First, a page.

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Astro Awani | Transboundary Haze Act a missed opportunity for sustainable solutions?

Tuesday, 14 November 2023

Astro Awani interviewed Jia Yaw on Malaysia’s lack of concrete plans to draft the Transboundary Haze Pollution Act even though it has been under discussion for several years.

Recently, the Natural Resources, Environment and Climate Change Minister Nik Nazmi Nik Ahmad told Parliament that the transboundary haze pollution law will not be tabled as it would be difficult to implement. Immediately after that, the Minister clarified that the government is not shutting the door on enacting such a law yet.

Against this confusion, Astro Awani reached out to Jia Yaw for an analysis of the potential of using domestic legislation to deal with transboundary haze.

In the interview, Jia Yaw explained how deciding not to have a Malaysian law on transboundary haze pollution would be a missed opportunity as the law could bring a more holistic approach in tackling this perennial problem.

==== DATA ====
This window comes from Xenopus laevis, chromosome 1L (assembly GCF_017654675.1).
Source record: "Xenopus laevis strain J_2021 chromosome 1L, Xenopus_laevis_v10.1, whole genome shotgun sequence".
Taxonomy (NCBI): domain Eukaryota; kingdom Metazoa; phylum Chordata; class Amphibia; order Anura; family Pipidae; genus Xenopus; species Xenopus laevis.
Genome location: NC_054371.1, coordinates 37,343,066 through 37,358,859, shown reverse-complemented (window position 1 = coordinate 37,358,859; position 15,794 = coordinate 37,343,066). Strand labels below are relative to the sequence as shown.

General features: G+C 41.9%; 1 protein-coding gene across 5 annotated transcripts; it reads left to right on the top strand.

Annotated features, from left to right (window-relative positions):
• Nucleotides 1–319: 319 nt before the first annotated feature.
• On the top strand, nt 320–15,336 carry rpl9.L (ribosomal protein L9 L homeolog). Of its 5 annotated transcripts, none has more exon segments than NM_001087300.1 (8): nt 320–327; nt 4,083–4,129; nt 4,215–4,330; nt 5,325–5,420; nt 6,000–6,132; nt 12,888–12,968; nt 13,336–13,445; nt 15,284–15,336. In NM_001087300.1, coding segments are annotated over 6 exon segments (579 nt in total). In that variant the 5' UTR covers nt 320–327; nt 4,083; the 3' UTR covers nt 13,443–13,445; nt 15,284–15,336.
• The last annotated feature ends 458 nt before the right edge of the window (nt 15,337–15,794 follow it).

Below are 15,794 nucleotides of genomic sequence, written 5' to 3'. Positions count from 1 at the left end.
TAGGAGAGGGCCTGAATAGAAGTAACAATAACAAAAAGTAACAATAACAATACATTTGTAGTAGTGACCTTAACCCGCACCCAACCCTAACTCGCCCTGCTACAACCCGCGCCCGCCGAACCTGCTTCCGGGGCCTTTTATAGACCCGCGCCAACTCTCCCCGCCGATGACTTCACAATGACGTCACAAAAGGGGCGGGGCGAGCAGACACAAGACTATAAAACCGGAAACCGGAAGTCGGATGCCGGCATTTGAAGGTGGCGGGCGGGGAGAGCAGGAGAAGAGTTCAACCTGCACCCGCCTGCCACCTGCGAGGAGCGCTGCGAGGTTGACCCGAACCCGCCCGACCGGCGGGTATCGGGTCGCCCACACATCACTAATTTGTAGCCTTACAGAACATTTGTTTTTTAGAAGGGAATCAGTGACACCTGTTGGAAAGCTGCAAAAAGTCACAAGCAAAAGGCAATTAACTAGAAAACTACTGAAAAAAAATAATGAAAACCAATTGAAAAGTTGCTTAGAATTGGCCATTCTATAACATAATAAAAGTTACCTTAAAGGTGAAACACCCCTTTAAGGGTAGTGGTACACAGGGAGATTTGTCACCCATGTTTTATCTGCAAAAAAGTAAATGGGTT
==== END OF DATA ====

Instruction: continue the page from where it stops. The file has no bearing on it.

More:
Jia Yaw emphasised that the assumption that a haze pollution legislation only involves establishing criminal offences is too narrow and myopic. Instead, the new law should empower the Malaysian authorities to take a wide range of actions, across the civil and criminal justice systems. The forum for accountability should not only be the courts, but to take into account developments around rising ESG expectations in the private sector.

He spoke about how the law should include mandatory data disclosures and reporting from companies involved in sensitive or related industries. This would enable not just government authorities but a wider range of stakeholders (eg. Bursa Malaysia, financiers, investors, purchasers, civil society groups, certification bodies, etc.) to engage meaningfully with companies or hold companies accountable for their business practices. With better transparency and access to information, society will be able to better discern between businesses that actually create value and those that generate profits on paper while externalising significant costs of production onto the environment and local communities.

Watch the full interview here:

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